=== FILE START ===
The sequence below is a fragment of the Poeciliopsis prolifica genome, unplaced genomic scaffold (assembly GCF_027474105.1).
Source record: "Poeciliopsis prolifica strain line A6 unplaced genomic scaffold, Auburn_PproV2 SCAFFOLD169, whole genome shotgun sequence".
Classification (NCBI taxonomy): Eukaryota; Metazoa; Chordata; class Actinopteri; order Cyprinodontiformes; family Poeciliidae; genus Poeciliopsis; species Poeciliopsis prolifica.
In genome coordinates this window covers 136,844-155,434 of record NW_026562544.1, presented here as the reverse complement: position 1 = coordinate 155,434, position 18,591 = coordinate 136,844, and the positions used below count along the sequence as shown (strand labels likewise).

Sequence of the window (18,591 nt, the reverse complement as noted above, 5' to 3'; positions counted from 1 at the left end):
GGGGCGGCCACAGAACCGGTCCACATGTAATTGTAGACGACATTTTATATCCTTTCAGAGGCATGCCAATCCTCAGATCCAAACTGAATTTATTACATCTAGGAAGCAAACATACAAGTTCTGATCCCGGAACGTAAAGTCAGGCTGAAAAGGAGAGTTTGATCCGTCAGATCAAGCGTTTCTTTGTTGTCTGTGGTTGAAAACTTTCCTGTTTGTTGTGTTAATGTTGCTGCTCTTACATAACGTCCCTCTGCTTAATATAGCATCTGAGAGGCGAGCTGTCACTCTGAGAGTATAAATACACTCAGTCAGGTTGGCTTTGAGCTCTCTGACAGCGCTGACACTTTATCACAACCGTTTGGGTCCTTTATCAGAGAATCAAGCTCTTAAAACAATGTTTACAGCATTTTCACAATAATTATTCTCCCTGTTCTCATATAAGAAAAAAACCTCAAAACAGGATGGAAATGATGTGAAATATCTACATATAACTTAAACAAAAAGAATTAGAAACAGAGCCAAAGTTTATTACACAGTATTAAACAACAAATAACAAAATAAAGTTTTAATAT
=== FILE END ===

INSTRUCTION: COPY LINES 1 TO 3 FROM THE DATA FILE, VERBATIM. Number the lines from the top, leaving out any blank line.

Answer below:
The sequence below is a fragment of the Poeciliopsis prolifica genome, unplaced genomic scaffold (assembly GCF_027474105.1).
Source record: "Poeciliopsis prolifica strain line A6 unplaced genomic scaffold, Auburn_PproV2 SCAFFOLD169, whole genome shotgun sequence".
Classification (NCBI taxonomy): Eukaryota; Metazoa; Chordata; class Actinopteri; order Cyprinodontiformes; family Poeciliidae; genus Poeciliopsis; species Poeciliopsis prolifica.